White: American voters should elect moderate politicians

I sat propped up in my bed, with some Main Moon fried rice getting cold on my bedside table, staring at the CNN Tea Party debate. We were at least 40 minutes in, and the rhetoric was in full swing. It was about the time when people in the audience yelled out, "Ya, let him die!" in response to a question about an ill 30-year-old without health insurance, that I threw my hands up in the air.

"Where are all the moderates?" I thought to myself. With the exception of Jon Huntsman and maybe Rep. Ron Paul (though moderate may not be the exact word for him), all the republican presidential candidates are so far right, they make Ronald Reagan look like a hippie. On the other side, when Barack Obama ran for president, he was sitting on one of the most liberal voting records in the U.S. Senate. The extremes of both sides seem to be controlling our politics. I mean, a choice between Rick Perry and Michele Bachmann isn't really much of a choice.

A lot of Americans seem to feel this way. In almost every poll you look at, Americans want more compromise within our government. Angry gripes about candidate choices and a lack of a third party candidate have spurred a new website – americanselect.org – to give voters another option in the 2012 election. And so we, the American public, throw our hands up in despair that for some reason, our politics are more derisive and our elections lack a moderate voice.

Yet how can we complain about these people when we voted them into office? As I pondered this over cold Chinese, I realized: it's our own fault. We, as voters, have created this environment. A paper published in Psychological Science recently tells us that emotions play a huge role in voters' choice of a candidate. Specifically, the paper demonstrates that angry voters tend to rely on vague, general information that makes them easy to persuade through broad, emotionally-charged statements.Politicians know this. It is much easier for a politician to get you angry about something and then use broad emotional statements in their campaign than to actually have a rational discussion with you. And yet, we, as voters, eat it up.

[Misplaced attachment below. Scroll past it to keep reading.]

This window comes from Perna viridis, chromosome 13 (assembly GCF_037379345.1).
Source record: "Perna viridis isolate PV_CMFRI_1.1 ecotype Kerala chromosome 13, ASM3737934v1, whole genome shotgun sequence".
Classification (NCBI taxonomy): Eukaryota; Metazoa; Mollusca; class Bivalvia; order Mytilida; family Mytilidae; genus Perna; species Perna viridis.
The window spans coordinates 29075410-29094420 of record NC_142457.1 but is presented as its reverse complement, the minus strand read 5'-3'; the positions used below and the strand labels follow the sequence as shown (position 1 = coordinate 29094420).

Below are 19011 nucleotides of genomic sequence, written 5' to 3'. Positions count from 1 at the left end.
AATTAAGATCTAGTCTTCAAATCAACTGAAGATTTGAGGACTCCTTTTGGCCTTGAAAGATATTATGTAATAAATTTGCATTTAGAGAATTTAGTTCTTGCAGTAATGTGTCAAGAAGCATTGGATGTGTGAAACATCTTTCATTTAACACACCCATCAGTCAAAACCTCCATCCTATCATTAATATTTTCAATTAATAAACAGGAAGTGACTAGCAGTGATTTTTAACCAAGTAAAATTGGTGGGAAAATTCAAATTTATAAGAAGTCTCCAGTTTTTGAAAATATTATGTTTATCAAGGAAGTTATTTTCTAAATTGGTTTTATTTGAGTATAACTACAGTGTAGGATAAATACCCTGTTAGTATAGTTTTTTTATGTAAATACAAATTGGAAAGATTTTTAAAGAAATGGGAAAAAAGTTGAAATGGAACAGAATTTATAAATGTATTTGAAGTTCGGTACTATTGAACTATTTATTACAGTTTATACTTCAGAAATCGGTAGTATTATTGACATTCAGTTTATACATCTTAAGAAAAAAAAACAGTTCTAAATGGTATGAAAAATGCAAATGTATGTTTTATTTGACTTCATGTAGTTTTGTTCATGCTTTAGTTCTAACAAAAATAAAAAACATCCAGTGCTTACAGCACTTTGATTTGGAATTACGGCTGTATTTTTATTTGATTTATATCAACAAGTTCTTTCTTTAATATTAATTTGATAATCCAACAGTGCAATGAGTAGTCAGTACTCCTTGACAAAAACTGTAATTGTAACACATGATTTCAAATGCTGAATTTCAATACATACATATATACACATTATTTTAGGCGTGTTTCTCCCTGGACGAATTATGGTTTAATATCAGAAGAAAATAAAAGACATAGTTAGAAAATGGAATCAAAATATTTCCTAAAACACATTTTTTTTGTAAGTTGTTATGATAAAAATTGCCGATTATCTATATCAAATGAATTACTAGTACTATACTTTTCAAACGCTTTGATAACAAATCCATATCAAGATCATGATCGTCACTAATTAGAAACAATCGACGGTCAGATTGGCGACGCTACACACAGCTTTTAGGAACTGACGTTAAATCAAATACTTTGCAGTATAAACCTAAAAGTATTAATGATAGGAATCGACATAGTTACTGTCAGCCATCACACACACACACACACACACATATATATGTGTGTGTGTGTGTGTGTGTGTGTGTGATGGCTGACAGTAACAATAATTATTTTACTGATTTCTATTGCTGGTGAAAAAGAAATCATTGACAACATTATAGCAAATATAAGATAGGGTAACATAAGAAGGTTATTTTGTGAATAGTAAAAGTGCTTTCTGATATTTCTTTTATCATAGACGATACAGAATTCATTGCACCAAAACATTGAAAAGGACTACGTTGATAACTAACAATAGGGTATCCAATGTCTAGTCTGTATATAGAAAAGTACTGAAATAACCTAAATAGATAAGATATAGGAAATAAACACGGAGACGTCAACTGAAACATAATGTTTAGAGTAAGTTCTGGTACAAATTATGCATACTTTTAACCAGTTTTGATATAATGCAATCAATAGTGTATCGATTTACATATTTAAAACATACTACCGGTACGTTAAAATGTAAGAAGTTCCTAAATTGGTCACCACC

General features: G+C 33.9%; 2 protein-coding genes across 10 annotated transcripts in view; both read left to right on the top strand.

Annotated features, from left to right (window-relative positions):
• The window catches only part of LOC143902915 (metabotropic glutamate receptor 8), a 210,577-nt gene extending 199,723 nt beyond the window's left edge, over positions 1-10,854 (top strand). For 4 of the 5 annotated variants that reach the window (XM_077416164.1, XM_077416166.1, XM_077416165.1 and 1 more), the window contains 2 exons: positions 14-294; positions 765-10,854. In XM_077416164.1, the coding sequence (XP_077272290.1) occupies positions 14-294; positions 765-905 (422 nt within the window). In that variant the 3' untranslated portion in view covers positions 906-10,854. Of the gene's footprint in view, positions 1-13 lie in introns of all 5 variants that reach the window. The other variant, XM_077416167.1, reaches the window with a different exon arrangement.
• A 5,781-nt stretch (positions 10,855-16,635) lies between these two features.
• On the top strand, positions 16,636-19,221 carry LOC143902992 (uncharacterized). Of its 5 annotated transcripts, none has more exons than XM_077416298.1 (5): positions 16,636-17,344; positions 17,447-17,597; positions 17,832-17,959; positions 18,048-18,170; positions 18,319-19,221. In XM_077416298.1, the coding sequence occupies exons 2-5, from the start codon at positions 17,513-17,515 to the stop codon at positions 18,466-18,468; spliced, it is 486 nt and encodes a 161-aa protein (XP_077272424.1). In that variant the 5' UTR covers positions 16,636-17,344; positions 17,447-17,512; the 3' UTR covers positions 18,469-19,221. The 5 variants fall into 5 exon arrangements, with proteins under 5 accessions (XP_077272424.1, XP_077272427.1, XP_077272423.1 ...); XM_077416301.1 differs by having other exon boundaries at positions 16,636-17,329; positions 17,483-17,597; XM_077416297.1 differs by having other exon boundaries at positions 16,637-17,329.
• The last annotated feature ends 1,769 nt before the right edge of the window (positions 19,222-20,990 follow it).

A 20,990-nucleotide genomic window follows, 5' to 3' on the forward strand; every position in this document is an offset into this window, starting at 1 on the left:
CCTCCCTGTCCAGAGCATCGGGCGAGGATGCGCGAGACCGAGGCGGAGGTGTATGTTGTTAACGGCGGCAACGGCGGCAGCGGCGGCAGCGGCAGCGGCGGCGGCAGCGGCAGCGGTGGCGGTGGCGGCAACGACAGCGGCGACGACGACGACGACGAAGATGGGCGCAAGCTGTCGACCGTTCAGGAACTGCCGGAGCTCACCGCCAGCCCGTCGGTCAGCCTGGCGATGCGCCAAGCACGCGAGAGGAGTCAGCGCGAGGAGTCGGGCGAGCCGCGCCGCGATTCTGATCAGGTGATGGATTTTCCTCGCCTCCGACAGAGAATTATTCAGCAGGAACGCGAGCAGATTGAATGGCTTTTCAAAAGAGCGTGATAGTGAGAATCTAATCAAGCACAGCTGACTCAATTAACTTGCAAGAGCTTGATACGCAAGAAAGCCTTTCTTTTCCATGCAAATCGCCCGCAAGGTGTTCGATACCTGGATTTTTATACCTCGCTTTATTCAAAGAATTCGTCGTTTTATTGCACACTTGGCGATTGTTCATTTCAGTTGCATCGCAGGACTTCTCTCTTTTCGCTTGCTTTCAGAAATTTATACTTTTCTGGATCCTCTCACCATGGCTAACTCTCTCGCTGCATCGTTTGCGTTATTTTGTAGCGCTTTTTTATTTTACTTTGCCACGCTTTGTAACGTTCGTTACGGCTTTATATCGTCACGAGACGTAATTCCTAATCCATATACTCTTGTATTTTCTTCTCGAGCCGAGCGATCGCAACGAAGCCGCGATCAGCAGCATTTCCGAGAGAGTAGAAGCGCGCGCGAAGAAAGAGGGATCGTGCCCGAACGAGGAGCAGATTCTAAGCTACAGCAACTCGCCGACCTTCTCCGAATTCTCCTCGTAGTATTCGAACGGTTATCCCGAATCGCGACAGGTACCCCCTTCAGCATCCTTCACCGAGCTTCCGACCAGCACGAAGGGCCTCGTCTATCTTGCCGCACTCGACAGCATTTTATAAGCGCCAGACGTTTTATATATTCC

Take the tea party, for example. The entire group was created because everyone in it is angry about something. The republicans can then use that anger, instead of having a reasonable, rational discussion, to promote their down-homey qualities and their love of America. Or take Obama in the 2008 election. He got you mad about George W. Bush and then fed you "Hope" and "Change." Why would a politician do their homework and come up with real ideas that might work when they can just fire up the American populace so they eat up how great that politician is?

This cycle continues throughout America, in all elections, with both democrats and republicans. It is out of this cycle that we get people applauding for the execution of hundreds and calls for the death of hypothetical thirty year olds without health insurance. We, as Americans, instead of demanding rational debate and thoughtful solutions, would rather be fed half-truths to get our blood boiling. We would rather see a commercial with a candidate shaking voters' hands in front of the American flag with the "Star-Spangled Banner" playing, than a commercial listing specific policy points to solve our economic dilemma. And yet, consistently, we lie to ourselves. We tell ourselves that, no, we really do want compromise, we really do want more moderate candidates.

We, as voters, want to feel. We don't want to think, and until we change that, we have only ourselves to blame for the political mess in which we find ourselves.